and to reject and exorcise what’s worst in us.
Guide us into the better story
You’ve been telling
and retelling—
the love story You tell creation—
the transformative love story that You tell us—have told us
from the beginning of time,
today,
will tell us—
tomorrow—
always in Jesus’ name,
amen.

Witness of the Living Word, ii.
This past week, while I walked and sat on the beach,
eating and playing and talking with family and dear friends,
Alton Sterling was killed in Baton Rouge, LA—
and then Philando Castile, outside St. Paul, MN—
the latest killed in an appallingly ever-longer growing list.
532 people killed by police so far this year
depending on your source.
Some say that number’s 488. Some say 604.
All sources agree, the number is disproportionately
black and native american.

And as much as each particular set of circumstances matter—so much,
they also don’t …
in the utter and outrageous tragedy—
that is the toxic brew of our country’s
systemic racism,
the white privilege too many don’t see and acknowledge,
and our idolatrous embrace of violence—

in which deadly embrace five police officers
were murdered in Dallas, TX this past week
in a reprehensible and cowardly attack—
Officers Lorne Ahrens, Michael Krol,
Mike Smith, Brent Thompson, Patrick Zamarripa.
And our hearts are made big enough to break for all these deaths—
and not to deny the importance of any.
Our hearts are made to break at this violence—
not justify it—none of it.
And these, we remind ourselves, are just the names we know to name—
not all who have suffered violence this past week.

So we gather in worship
as the people of God following Jesus
on a day like today—
kids going to camp—all excited—
vacations ending—beginning—anticipated—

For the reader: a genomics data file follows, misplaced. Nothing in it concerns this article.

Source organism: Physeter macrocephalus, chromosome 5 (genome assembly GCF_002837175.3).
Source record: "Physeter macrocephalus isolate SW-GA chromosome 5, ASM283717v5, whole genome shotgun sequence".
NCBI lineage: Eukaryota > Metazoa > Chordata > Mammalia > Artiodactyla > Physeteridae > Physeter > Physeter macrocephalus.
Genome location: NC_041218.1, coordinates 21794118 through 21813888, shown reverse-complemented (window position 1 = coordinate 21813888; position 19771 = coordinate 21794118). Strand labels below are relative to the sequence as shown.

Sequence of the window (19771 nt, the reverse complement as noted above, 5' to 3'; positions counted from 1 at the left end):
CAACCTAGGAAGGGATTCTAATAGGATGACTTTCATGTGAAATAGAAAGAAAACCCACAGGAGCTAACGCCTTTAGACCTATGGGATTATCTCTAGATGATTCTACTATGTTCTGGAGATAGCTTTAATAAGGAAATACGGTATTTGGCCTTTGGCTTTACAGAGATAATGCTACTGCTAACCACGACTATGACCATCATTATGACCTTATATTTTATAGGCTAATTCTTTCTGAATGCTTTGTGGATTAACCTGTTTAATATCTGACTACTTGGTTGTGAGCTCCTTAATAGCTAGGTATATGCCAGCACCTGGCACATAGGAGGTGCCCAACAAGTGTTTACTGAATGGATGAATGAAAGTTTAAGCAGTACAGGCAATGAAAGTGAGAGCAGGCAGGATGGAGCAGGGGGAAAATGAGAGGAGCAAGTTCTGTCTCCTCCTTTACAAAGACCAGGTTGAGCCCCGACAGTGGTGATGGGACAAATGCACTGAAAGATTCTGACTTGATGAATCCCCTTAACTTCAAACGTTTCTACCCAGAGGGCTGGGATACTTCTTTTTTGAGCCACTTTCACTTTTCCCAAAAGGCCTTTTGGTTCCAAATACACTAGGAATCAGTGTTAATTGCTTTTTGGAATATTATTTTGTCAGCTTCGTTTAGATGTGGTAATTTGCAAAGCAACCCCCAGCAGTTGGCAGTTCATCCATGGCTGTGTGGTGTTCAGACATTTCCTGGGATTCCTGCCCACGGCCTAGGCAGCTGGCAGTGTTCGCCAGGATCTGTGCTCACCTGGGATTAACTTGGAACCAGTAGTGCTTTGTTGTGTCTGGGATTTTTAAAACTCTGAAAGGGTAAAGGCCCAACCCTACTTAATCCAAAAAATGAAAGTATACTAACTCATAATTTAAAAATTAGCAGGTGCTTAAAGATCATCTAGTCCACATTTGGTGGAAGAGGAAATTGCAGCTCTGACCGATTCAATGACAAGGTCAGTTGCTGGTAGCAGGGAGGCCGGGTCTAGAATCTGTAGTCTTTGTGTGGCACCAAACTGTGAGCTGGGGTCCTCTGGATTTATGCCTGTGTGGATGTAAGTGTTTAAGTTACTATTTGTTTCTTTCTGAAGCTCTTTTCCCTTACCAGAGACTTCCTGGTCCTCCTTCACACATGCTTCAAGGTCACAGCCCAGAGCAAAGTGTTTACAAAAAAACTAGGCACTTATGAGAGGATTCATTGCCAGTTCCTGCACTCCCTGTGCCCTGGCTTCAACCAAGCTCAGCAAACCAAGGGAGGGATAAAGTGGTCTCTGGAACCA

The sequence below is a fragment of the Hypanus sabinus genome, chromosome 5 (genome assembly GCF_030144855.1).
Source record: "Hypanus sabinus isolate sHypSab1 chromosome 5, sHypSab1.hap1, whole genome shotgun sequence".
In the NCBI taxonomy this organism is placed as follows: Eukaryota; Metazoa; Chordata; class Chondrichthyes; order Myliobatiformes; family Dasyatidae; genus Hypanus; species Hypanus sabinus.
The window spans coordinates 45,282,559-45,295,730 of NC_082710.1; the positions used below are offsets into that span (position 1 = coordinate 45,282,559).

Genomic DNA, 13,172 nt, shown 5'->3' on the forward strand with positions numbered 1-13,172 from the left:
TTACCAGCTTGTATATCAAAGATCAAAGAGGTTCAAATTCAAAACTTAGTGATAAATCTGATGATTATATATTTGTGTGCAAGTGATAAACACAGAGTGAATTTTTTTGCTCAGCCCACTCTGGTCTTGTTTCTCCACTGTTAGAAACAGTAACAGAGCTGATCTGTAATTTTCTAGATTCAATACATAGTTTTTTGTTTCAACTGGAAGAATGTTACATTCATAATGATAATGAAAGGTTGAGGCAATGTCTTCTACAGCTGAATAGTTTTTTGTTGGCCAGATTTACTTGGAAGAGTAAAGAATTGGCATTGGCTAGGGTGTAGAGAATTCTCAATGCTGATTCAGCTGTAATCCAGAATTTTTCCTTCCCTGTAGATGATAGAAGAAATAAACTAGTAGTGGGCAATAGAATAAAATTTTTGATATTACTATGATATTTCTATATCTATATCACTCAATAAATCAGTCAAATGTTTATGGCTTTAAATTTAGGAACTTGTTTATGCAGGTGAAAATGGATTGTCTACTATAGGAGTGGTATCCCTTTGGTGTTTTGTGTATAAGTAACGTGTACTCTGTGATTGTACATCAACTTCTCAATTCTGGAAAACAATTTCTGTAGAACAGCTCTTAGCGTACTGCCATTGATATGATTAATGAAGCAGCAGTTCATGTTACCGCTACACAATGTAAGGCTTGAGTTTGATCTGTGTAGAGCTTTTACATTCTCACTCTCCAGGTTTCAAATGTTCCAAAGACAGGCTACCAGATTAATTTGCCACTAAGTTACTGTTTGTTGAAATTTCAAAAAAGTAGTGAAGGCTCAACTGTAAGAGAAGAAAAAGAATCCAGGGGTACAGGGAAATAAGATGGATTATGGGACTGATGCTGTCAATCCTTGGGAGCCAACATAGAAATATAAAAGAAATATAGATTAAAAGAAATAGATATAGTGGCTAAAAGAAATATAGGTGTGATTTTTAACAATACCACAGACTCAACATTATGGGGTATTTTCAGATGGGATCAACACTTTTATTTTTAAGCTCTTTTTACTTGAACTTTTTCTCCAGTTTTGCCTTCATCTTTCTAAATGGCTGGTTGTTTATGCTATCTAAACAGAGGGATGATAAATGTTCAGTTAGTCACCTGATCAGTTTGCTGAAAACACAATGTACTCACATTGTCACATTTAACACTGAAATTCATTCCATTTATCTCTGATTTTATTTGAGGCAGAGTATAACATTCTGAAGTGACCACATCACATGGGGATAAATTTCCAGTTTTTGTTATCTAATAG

sun out—
expecting—what?—
wanting—what?—
needing—what?

Maybe today’s a day to listen to other voices.
We are so quick to feel we need to speak,
and so quick to feel like others should listen to us.
I’ve noticed, maybe particularly as a minister, that social media compounds the pressure
to almost immediately
have something to say in response to what’s happened.
Something is always happening!
Maybe we just need to listen.
Maybe we need to hear what’s going on.

Alan Green is chair of deacons at Metro Baptist Church in NYC.
he posted this past week:
“I come around a street corner and almost bump into someone;
they scream.
I go into a store; I get followed by undercover security.
I walk into an elevator; a purse gets held a little tighter.
I get pulled over; the officer can’t tell me why I was stopped.
These examples may seem trivial but these types of things
happen to me almost daily. 
It’s real. It’s just a part of my life.
Everyone has false perceptions made about them
but the perception of us – black men – gets us killed.
Sadly for me, it wasn’t until I lived in another country
and that ever present fear was not there,
did I really start to understand
the profound depths of that fear in this country.
God Bless those of us who deal with this fear all the time.
God Bless those of you who will never have to deal with it.
And God Bless those of you who don’t know,
but don’t know that you don’t know.”

A UCC minister in Austin, TX, Nikki, a friend from Waco days,